But let's get to the actual record. Daffodils is my favourite compilation out of the three because it has the most diversity and versatility with nine bands and twenty songs displaying different shades of 80's punk music. And because it includes Onslaught. Some bands offered several tracks to the record but they were disseminated and not placed in a row so that it does not sound redundant (I guess) and makes for a more pleasant, less mechanical listen with a genuine comp feel.
The opening song is "Facts of war" from the mighty Mau Maus, which is taken from their strongest record, the Facts of War Ep, also released on Pax like the band's first two Ep's (the label and band were both from sunny Sheffield). I know some people love the music but dislike the vocals of Mau Maus, and although I can see why, I love them precisely for the very upfront, threatening, gritty, almost Oi-esque vocals that made them sound so intense. Mau Maus was one of the first UK bands to play fast and aggro-oriented thrashy hardcore punk with political lyrics, like a cross between Discharge, Riot Squad and US hardcore. A classic band that I never get tired of.
Next are the mighty Onslaught, from Bristol, with their ultimate hit "Black horse of famine" and "Shadow of death" on the other side. I originally got a cdr version of Daffodils precisely because I wanted to listen to them since I had read in a fanzine somewhere that they sounded like a primitive, metallic Discharge. Though I quite enjoy Power From Hell, I much prefer the earlier recordings of Onslaught (as the old adage "the demos were better" is actually true here) when they sounded like a dischargy hardcore punk bands trying to play metal and had charged hair and studs. It is feral, dark, aggressive, clearly metal but super punky at the same time. Like the ideal first date between Discharge and Venom. The sound is perfect here (sadly the previous demos are rough) and I so wish they had recorded an Lp with that sound and songwriting. "Black horse of famine" is one of the finest and meanest examples of greatness-inducing simplicity. Ace.
You will also find two songs of the magnificent Destrucktions on Daffodils, taken from their hardcore masterpiece Vox Populi. Hailing from Ulvila, Finland, they had Peikko from Kaaos on the guitar and played typical Propaganda hardcore (you saw that coming, right?) with the typical youthful energy and aggressive snottiness inherent in the style. The threatening teenage vocals are by the book, the bass is thick, the riffs simple but great and the chaotic power genre-defining. Their mid-paced "Trade union" is the definitive winner and your best introduction to the do's and don't's of Finnish hardcore. The title of the songs are in English but they sing in Suomi, as you would expect if you are at all familiar with the genre. Their sole Lp (that has not been reissued yet and is therefore highly expensive) was released on Rock-O-Rama, great hardcore punk label turned RAC around 1984. How do you go from Riistetyt to Skrewdriver? It still beats me.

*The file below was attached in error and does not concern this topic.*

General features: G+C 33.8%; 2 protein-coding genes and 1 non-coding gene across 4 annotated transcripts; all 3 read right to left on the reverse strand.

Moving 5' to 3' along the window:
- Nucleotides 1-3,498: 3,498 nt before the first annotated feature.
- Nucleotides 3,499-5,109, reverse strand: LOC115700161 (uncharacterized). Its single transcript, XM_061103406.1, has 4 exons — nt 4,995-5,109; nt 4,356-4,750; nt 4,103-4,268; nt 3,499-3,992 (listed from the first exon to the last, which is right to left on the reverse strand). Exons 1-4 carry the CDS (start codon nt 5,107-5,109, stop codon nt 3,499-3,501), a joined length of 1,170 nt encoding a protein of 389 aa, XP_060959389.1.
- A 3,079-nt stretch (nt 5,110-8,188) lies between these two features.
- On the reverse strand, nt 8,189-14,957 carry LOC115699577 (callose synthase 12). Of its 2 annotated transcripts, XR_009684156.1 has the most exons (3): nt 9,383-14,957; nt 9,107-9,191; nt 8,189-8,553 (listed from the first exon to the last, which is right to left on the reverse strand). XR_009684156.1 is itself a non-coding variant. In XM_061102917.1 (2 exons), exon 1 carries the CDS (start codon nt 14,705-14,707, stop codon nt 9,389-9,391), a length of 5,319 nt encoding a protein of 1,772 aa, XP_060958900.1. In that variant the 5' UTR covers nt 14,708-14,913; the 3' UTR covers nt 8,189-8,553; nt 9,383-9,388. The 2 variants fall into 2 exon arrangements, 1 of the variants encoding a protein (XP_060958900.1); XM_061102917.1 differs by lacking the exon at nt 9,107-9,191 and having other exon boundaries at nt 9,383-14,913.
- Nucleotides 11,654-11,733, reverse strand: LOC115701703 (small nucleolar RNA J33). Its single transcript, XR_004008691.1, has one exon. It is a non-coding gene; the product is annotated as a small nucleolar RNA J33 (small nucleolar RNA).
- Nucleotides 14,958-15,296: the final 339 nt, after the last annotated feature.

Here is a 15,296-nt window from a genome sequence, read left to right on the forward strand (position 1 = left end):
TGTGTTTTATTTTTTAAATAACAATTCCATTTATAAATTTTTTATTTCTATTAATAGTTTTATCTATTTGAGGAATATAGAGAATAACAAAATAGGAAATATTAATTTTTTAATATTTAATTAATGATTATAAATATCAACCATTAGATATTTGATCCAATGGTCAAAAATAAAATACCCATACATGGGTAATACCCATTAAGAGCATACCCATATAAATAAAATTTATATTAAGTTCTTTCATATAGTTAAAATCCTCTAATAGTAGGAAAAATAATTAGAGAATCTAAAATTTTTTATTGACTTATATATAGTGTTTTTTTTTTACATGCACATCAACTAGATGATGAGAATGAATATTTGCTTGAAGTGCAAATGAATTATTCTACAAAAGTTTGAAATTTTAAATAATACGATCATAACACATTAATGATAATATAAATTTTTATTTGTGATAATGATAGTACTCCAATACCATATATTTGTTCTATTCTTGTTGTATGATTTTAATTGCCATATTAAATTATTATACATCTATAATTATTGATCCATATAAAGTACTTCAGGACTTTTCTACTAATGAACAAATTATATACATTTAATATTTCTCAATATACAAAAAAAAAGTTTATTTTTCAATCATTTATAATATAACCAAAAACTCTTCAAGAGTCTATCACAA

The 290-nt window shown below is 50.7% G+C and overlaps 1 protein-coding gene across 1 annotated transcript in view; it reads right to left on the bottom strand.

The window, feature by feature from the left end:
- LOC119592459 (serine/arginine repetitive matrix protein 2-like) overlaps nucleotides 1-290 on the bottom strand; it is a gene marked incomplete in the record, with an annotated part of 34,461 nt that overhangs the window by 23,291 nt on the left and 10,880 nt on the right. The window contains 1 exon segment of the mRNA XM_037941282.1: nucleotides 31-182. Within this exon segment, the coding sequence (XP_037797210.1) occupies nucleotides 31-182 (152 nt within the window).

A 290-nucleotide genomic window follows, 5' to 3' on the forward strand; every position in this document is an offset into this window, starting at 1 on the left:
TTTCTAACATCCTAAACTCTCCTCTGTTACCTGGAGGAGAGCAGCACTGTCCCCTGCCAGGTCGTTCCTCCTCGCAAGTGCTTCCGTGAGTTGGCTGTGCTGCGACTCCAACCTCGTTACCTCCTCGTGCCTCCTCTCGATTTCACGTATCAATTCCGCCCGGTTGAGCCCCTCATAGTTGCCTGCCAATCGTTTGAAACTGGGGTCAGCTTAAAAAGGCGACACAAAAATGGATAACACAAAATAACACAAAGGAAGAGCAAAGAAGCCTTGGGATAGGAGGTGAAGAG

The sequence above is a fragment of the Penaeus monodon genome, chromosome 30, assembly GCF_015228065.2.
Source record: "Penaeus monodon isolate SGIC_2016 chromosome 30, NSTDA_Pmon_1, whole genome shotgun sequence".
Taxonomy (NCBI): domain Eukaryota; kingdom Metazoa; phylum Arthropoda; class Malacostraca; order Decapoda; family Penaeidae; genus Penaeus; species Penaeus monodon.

Unjust from the Bronx, New York City, contributed four songs of direct and fast punk music to the compilation that are reminiscent of the early days of US hardcore with its distinct prosodics. Very energetic and quite tuneful. Unjust would appear one year later on the Big City's One Big Crowd compilation Lp that a lot of tough American hardcore bands and even Sheer Terror (not my cuppa but you can picture where they were coming from).
With three tracks on Daffodils, Noncens from Helsingborg, Sweden, demonstrated how pervasive the influence of the second wave of British punk-rock with songs that would have fitted perfectly on Riot City or No Future. In fact, you could even argue that Noncens gave the cream of the crop of UK82 bands a serious run for their money. The three songs are stellar, "The battlefield" and "Black and white" being fast and well-crafted snotty punk numbers somewhere between Varukers, Picture Frame Seduction or Mayhem, absolute top-shelf UK82 punk. "Give us a future" is a mid-paced gem that starts with a super epic vibe before turning into a postpunk-flavoured snotty cold war anthem, like The Enemy jamming with UK Decay. Amazing song that contains everything that was good about early 80's punk. Noncens also had an Ep in 1983 with a much more straigh-forward, rawer punk sound and a more distinctive Swedish vibe (especially in the Asta Kask-like chorus). Really good band that I know little about. Swedish punk nerds, now is the time to school me.